Vatican newspaper features Tony Blair’s homage to Cardinal Newman
September 15, 2010
Former British prime minister Tony Blair paid homage to Cardinal John Henry Newman—and said that he should be named a doctor of the Church—in a front-page article appearing today in L’Osservatore Romano.
On the eve of the Pope’s visit to Great Britain, which will climax with Cardinal Newman’s beatification, the Vatican newspaper top placement to the piece by the former British leader, who entered the Catholic Church in 2007 shortly after he stepped down from his government leadership post.
Blair praised the “intellectual courage” of Cardinal Newman, noting that Pope Benedict XVI has the same quality. Regarding the famous 19th-century convert, Blair wrote:
While he prepared himself to formally join the Catholic Church, he wrote: “No one more than me could have a more unfavorable vision of the current status of Catholics.” Surely, not the most diplomatic affirmation. But to him it didn’t matter, as he would have usually done that which he saw right, however uncomfortable or unpopular.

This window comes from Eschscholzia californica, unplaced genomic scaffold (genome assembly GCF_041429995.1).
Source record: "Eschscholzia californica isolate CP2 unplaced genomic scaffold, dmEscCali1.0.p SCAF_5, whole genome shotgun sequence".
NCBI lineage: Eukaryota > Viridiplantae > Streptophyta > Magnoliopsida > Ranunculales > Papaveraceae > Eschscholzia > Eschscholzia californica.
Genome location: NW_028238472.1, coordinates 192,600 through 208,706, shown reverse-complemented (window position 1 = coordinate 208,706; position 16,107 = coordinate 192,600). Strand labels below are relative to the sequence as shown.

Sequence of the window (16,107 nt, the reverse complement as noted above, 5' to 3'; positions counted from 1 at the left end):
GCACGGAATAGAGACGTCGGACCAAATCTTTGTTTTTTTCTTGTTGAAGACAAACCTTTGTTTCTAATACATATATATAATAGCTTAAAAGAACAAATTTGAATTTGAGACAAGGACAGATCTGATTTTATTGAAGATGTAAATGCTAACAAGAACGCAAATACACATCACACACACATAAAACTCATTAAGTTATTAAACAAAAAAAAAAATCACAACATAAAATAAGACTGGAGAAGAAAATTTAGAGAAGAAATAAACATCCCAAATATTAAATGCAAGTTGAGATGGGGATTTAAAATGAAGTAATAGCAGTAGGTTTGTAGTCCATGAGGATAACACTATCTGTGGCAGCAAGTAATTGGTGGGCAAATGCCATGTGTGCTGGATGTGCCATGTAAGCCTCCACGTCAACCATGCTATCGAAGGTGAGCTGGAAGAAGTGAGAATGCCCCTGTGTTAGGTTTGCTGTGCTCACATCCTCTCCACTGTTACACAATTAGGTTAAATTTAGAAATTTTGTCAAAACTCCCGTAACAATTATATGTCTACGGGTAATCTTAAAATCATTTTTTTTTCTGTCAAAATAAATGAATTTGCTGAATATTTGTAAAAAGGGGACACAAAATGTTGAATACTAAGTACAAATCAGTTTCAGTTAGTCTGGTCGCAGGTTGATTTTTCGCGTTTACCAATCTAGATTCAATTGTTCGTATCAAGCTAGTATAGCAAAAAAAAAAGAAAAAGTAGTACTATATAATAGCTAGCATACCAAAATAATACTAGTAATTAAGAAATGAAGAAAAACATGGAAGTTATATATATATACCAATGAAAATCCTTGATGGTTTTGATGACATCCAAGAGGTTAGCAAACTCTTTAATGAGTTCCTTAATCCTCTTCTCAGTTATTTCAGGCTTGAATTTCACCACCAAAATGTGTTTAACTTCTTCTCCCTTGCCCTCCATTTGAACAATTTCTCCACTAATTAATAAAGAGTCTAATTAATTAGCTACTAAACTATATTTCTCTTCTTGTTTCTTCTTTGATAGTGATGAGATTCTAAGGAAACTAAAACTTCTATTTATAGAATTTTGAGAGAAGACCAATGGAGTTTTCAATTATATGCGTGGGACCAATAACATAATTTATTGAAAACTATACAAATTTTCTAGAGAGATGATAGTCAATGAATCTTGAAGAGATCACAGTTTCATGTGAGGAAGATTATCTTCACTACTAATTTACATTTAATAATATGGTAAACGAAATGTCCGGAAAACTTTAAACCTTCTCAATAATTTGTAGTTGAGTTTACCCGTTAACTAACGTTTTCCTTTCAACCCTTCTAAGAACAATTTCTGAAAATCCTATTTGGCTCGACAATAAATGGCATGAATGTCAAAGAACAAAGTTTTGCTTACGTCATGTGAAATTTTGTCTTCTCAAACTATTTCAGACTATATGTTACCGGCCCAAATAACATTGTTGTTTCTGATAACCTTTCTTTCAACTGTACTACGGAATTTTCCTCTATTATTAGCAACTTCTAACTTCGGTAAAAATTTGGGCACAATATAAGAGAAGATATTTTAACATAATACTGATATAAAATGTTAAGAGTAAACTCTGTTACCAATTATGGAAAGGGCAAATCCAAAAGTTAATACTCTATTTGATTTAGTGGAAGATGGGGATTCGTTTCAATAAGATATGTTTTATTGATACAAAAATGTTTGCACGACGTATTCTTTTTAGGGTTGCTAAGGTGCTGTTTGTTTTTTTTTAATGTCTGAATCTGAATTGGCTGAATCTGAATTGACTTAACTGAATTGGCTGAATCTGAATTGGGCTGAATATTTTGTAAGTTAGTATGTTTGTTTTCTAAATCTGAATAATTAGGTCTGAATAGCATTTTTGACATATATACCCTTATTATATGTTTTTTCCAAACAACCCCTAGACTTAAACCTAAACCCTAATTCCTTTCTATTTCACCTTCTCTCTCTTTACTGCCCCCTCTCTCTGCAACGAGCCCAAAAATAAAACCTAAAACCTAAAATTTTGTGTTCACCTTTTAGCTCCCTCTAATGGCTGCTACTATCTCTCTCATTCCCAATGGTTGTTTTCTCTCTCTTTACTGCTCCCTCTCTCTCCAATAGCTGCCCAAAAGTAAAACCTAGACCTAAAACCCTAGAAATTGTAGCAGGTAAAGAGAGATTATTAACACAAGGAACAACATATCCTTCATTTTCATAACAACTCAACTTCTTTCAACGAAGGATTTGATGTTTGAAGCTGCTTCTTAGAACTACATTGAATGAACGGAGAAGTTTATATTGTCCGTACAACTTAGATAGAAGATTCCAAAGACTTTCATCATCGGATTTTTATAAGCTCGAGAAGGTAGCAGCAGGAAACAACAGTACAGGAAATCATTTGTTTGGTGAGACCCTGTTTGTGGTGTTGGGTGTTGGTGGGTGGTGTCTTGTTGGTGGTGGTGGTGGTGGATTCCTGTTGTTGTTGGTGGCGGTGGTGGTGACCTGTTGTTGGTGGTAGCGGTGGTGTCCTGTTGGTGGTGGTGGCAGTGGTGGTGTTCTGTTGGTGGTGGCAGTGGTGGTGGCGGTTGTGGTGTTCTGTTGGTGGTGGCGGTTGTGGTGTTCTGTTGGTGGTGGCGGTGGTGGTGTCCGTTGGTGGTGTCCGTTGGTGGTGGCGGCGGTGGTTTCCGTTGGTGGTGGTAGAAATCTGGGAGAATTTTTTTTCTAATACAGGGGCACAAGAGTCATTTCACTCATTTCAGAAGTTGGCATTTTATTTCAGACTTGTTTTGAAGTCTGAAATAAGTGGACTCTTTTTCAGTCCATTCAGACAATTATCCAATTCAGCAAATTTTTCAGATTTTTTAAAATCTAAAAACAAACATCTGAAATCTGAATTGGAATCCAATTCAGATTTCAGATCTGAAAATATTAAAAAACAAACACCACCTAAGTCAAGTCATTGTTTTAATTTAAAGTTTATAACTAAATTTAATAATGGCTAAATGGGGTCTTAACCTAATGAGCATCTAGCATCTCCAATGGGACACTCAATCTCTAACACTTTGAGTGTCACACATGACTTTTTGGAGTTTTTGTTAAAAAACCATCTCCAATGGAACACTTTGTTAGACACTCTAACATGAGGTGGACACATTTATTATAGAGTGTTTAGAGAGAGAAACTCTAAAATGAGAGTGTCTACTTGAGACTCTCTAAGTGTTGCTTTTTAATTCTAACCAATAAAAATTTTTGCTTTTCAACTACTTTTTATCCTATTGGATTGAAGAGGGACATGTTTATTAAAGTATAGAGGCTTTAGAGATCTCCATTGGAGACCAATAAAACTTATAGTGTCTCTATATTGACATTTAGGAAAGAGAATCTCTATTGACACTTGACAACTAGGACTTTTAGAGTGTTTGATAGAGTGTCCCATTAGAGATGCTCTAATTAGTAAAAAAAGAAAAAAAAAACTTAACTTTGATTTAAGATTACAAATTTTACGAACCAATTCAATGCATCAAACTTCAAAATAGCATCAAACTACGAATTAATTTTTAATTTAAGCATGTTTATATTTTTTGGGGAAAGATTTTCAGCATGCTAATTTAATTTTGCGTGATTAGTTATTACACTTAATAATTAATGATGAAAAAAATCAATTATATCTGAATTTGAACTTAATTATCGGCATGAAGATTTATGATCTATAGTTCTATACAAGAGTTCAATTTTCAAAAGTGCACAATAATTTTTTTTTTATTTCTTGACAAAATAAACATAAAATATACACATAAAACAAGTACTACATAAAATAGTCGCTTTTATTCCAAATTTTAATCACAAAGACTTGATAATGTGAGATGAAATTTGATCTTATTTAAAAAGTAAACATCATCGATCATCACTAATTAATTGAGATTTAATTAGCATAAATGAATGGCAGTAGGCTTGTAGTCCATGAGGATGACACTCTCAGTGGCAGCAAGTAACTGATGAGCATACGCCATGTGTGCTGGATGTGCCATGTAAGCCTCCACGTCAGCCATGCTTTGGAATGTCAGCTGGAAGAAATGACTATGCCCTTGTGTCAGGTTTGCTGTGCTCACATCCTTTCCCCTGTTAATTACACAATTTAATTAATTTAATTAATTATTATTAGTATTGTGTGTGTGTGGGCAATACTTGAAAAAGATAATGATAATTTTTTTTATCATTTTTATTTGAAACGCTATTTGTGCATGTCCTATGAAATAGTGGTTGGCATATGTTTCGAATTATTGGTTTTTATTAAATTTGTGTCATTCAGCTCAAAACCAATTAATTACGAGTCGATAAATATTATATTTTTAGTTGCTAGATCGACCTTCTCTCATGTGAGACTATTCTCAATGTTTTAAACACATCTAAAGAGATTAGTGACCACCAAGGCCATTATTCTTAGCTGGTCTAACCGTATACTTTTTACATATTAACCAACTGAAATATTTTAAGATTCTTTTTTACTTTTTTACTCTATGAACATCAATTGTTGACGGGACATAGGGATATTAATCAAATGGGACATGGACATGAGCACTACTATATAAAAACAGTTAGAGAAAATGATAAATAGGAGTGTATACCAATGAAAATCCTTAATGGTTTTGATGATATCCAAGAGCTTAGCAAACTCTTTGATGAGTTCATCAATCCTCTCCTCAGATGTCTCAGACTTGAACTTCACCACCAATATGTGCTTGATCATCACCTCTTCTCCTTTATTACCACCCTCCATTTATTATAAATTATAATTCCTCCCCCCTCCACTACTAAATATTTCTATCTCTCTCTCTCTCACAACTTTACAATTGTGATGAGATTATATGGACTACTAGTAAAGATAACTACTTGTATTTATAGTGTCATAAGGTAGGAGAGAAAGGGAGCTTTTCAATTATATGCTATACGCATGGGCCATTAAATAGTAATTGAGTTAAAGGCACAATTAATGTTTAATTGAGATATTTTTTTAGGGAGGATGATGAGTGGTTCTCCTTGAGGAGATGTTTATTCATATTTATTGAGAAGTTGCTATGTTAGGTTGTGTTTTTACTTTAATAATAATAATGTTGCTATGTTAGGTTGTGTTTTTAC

Blair said that Cardinal Newman was responsible for popularizing the idea of “development.” While Cardinal Newman used that term in reference to doctrine, the former British leader suggested that Newman would also look favorably on projects such as his own Faith Foundation, and its support for development projects in needy countries. In the course of his article, Blair managed twice to refer to the “Millennium Development Goals.”
Blair—who has often been criticized by orthodox Catholics because of his political support for legal abortion and same-sex unions—appeared to criticize conservative Catholics at one point in his article. But he took pains to exclude Pope Benedict from that criticism:
The tendency of some religious leaders to insert a great number of differing ideas in one big package with the label of “secularism” and then consider it as something of the Left creates divisions in pluralist societies. This precludes the Church from possibilities of new developments of thought. The dialogues of the Popes with important secular thinkers are, by contrast, a very different example.
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